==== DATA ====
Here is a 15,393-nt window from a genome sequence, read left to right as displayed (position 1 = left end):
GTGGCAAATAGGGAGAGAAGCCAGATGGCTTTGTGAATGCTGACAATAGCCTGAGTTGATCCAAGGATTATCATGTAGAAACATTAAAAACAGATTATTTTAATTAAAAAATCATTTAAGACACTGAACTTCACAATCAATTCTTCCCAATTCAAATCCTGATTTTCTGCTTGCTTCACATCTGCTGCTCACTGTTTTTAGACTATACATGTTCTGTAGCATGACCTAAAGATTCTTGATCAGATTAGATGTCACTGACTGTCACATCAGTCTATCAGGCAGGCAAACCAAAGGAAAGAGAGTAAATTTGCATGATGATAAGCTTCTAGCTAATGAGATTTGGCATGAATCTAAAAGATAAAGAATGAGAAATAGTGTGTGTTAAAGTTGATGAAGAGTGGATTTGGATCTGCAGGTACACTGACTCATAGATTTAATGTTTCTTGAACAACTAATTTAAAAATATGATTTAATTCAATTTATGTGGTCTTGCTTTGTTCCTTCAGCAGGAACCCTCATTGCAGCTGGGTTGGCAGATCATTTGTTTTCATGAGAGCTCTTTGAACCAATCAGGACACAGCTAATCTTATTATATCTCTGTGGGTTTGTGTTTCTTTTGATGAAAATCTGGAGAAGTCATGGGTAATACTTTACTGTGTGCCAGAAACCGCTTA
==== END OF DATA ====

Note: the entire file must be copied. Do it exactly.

Here is a 15,393-nt window from a genome sequence, read left to right as displayed (position 1 = left end):
GTGGCAAATAGGGAGAGAAGCCAGATGGCTTTGTGAATGCTGACAATAGCCTGAGTTGATCCAAGGATTATCATGTAGAAACATTAAAAACAGATTATTTTAATTAAAAAATCATTTAAGACACTGAACTTCACAATCAATTCTTCCCAATTCAAATCCTGATTTTCTGCTTGCTTCACATCTGCTGCTCACTGTTTTTAGACTATACATGTTCTGTAGCATGACCTAAAGATTCTTGATCAGATTAGATGTCACTGACTGTCACATCAGTCTATCAGGCAGGCAAACCAAAGGAAAGAGAGTAAATTTGCATGATGATAAGCTTCTAGCTAATGAGATTTGGCATGAATCTAAAAGATAAAGAATGAGAAATAGTGTGTGTTAAAGTTGATGAAGAGTGGATTTGGATCTGCAGGTACACTGACTCATAGATTTAATGTTTCTTGAACAACTAATTTAAAAATATGATTTAATTCAATTTATGTGGTCTTGCTTTGTTCCTTCAGCAGGAACCCTCATTGCAGCTGGGTTGGCAGATCATTTGTTTTCATGAGAGCTCTTTGAACCAATCAGGACACAGCTAATCTTATTATATCTCTGTGGGTTTGTGTTTCTTTTGATGAAAATCTGGAGAAGTCATGGGTAATACTTTACTGTGTGCCAGAAACCGCTTA